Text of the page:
Small, rather thick-set broad-headed birds, patterned in camouflaging greys and russets, with very broad flexible bills, terminal rounded nostrils and long overhanging barbed rictal and facial bristles; body feathering soft, almost downy in defined tracts; no general downs; aftershafts plumed but small; uropygial gland large, naked. Feet delicate, anisodactylous; reticulate scaling on smooth slender tarsi obscure, outer forward toe with five phalanges, and all toes similarly long; hypotarsus with one closed canal. Sexes alike. Wings short and rounded, the trailing edges of remiges frayed: 10 primaries plus remicle moulting in descending sequence, and 12–14 diastataxic secondaries; tail rather long and rounded: 10 rectrices. Nares schizorhinal-holorhinal and impervious, nasal septum extensively perforate; schizognathous palate with vomer fused in a blunt, thickened apex, free from fenestrate maxillo-palatine shelf, reduced maxillaries weak with jugal bar becoming cartilaginous at its articulation with the quadrate; palatine shelf broadly winged and entire, naso-frontal hinge articulate, lachrymals vestigial, and ectethmoids small and free from palatines; basipterygoid processes absent (to rudimentary?); long dentary bone fused with supra-angular in lower jaw; cervical vertebrae 13; sternum with two large fenestrae on each side, only shortly bifid spina externa present, furcula with vestigial hypocleideum. Musculus expansor secundariorum and biceps slip absent, and M. tensoris patagium brevis without wristward slip; pelvic muscle formula AXY, no M. ambiens; deep plantar tendons Type V, fused. Carotid arteries paired(?). Syrinx bronchial, with intrinsic muscles attached to first bronchial rings. Eyes large, tubular, front-facing; tongue vestigial, flap-like; no caeca. Karyotype unknown.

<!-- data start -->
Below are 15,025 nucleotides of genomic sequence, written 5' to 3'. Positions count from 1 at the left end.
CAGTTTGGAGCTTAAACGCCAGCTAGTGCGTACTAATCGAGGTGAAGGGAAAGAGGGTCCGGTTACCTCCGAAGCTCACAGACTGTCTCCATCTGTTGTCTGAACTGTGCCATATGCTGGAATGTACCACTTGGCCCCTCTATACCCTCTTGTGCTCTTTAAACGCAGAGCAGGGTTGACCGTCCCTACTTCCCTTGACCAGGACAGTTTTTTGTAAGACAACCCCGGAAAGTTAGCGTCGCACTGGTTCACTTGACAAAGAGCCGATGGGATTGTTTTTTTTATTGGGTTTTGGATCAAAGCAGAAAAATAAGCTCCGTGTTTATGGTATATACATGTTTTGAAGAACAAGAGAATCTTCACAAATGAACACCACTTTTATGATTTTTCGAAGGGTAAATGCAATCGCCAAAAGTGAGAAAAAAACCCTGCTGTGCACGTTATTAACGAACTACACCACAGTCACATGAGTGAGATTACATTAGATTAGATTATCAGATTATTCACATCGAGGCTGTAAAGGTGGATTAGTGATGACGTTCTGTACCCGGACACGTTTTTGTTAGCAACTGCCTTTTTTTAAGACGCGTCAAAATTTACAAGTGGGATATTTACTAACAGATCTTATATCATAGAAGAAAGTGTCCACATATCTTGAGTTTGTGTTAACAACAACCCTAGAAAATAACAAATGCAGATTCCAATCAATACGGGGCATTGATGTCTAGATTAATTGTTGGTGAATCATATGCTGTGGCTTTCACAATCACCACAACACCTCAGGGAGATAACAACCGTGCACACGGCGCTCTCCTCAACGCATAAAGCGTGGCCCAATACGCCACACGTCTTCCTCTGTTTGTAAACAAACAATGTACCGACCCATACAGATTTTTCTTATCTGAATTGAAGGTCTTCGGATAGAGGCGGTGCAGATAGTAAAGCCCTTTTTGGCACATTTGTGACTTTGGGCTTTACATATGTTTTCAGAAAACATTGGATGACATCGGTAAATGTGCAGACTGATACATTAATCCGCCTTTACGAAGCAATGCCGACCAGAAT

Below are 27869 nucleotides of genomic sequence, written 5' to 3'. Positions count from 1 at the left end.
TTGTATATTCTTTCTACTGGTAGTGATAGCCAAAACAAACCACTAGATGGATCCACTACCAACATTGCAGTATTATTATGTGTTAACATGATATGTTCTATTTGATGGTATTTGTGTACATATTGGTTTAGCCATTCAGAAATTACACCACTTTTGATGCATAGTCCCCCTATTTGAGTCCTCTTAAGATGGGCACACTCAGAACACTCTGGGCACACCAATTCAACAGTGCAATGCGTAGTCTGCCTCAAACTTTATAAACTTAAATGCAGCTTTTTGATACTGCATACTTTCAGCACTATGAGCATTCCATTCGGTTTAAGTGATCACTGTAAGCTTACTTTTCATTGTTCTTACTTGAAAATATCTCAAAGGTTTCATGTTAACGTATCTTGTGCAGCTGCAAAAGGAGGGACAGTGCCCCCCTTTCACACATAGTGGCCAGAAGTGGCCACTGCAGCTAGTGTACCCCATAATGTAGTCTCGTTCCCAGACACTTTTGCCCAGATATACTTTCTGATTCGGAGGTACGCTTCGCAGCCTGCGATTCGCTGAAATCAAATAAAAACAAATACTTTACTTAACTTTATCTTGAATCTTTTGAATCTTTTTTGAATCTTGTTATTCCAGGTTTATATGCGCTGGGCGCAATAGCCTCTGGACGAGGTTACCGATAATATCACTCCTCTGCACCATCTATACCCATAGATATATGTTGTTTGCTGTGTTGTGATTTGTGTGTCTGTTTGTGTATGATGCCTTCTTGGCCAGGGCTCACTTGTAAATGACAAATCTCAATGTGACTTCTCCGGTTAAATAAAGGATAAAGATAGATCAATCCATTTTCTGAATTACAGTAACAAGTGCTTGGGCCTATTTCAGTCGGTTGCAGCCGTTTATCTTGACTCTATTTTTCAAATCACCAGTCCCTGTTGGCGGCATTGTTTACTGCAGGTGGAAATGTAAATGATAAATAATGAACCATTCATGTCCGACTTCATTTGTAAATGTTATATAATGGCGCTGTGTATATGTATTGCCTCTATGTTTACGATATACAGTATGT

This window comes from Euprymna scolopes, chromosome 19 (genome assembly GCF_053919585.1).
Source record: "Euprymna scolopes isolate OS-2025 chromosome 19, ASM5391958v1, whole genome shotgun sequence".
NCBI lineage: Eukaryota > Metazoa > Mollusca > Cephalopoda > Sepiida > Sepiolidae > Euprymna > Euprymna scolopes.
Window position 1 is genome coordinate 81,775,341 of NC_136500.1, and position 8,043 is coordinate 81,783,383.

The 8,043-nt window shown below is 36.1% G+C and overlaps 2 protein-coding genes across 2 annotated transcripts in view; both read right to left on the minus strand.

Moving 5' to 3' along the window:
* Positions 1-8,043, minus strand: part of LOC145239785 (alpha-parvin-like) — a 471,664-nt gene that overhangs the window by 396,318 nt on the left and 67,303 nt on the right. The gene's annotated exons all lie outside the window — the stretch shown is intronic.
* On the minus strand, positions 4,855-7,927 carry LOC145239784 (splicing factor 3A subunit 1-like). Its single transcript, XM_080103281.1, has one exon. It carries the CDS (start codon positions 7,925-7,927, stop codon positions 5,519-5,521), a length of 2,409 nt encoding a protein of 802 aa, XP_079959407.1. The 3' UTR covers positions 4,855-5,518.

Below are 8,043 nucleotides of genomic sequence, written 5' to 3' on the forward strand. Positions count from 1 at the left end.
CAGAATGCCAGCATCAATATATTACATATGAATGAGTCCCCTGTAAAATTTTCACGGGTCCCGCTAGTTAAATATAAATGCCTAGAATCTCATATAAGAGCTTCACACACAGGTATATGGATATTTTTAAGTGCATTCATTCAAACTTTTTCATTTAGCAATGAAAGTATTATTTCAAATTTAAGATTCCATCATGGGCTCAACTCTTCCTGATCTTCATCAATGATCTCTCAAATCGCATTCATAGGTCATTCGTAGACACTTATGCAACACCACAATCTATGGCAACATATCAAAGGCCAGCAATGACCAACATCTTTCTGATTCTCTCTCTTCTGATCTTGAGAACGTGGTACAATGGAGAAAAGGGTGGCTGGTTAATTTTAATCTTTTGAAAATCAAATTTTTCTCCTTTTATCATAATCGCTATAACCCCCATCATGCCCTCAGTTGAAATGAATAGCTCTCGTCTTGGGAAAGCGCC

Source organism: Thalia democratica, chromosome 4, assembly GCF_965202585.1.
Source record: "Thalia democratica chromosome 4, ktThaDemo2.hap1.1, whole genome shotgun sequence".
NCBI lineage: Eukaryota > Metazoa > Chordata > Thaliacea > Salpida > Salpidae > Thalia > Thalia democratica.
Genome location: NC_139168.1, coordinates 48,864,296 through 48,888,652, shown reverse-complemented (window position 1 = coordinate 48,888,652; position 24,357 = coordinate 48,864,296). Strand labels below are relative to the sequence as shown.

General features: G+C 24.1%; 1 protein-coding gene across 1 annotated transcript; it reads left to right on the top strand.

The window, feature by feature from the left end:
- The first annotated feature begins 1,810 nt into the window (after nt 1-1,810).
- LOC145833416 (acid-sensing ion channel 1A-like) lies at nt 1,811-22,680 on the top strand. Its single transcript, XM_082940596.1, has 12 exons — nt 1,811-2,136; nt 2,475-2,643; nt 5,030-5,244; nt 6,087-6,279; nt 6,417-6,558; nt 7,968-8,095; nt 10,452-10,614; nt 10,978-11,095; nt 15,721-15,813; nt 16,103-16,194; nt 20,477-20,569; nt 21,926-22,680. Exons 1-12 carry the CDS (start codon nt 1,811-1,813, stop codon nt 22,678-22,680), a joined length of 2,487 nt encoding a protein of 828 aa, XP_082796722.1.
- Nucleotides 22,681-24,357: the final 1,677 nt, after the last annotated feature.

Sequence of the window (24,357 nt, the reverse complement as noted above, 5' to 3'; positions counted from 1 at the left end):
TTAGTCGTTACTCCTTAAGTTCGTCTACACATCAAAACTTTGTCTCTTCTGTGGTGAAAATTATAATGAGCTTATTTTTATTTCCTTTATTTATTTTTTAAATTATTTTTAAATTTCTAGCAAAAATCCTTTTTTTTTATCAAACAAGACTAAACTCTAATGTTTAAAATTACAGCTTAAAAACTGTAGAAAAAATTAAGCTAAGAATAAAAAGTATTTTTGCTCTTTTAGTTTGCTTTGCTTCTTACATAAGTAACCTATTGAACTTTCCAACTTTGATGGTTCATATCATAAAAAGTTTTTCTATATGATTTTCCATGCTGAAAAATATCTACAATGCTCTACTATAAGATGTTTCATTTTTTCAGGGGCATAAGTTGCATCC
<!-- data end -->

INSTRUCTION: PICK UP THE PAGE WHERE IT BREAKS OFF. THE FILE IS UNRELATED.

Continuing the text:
General References

Beddard, F.E. 1886. On the syrinx and other points in the anatomy of the Caprimulgidae. Proceedings of the Zoological Society of London 1886: 147-153

Beddard, F.E. 1898. The Structure and Classification of Birds. London : Longmans, Green xx 548 pp.

Condon, H.T. 1975. Checklist of the Birds of Australia. Part 1 Non-Passerines. Melbourne : Royal Australasian Ornithologists Union xx 311 pp.

Greenway, J.C. 1978. Type specimens of birds in the American Museum of Natural History. Pt 2. Bulletin of the American Museum of Natural History 161: 1-306

Hartert, E. 1892. Catalogue of the Birds in the British Museum. Catalogue of the Picariae. Coraciae. London : British Museum Vol. 16 xvi 703 pp., xiv pls.

Mathews, G.M. 1918. The Birds of Australia. London : Witherby & Co. Vol. 7 pt 1 pp. 1-112 pls 325-336. [Date published 4 Mar. 1918]

Mayr, E. & Amadon, D. 1951. A classification of recent birds. American Museum Novitates 1496: 1-42

Olson, S.L., Balouet, J.C. & Fisher, C.T. 1987. The owlet-nightjar of New Caledonia, Aegotheles savesi, with comments on the systematics of the Aegothelidae. Le Gerfaut 77: 341-352

Peters, J.L. 1940. Check-list of Birds of the World. Cambridge : Harvard University Press Vol. 4 xii 291 pp.

Rand, A.L. & Gilliard, E.T. 1967. Handbook of New Guinea Birds. London : Weidenfeld & Nicolson x 612 pp. 53 pls.

Salvadori, T. 1880. Ornitologia della Papuasia e delle Molucche. Parte Prima. Torino : G.B. Paravia & Co. xii 573 pp.

Schodde, R. & Mason, I.J. 1981. Nocturnal Birds of Australia. Illustrated by Jeremy Boot. Melbourne : Lansdowne Edns 136 pp. 22 pls. [publication dated as 1980]

Schodde, R. in Schodde, R. & Mason, I.J. 1997. Aves (Columbidae to Coraciidae). In, Houston, W.W.K. & Wells, A. (eds). Zoological Catalogue of Australia. Melbourne : CSIRO Publishing, Australia Vol. 37.2 xiii 440 pp.

Sibley, C.G., Ahlquist, J.E. & Monroe, B.L., Jr 1988. A classification of living birds of the world based on DNA-DNA hybridization studies. Auk 105: 409-423

Sibley, C.G. & Ahlquist, J.E. 1990. Phylogeny and Classification of Birds. A Study in Molecular Evolution. New Haven : Yale University Press xxiii 976 pp.

Sibley, C.G. & Monroe, B.L., Jr 1990. Distribution and Taxonomy of Birds of the World. New Haven : Yale University Press xxiv 1111 pp.

Verheyen, R. 1956. Les Striges, les Trogones et les Caprimulgi dans la systématique moderne. Bulletin de l'Institut Royal des Sciences Naturelles de Belgique 32(3): 1-31

Wetmore, A. 1960. A classification for the birds of the world. Smithsonian Miscellaneous Collections 139(11): 1-37

Wolters, H.E. 1975–1982. Die Vogelarten der Erde. Eine systematische Liste mit Verbreitungsangaben sowie deutschen und englischen Namen. Hamburg : Paul Parey xx 745 pp.


History of changes

Note that this list may be incomplete for dates prior to September 2013.
Published As part of group Action Date Action Type Compiler(s)
12-Feb-2010 (import)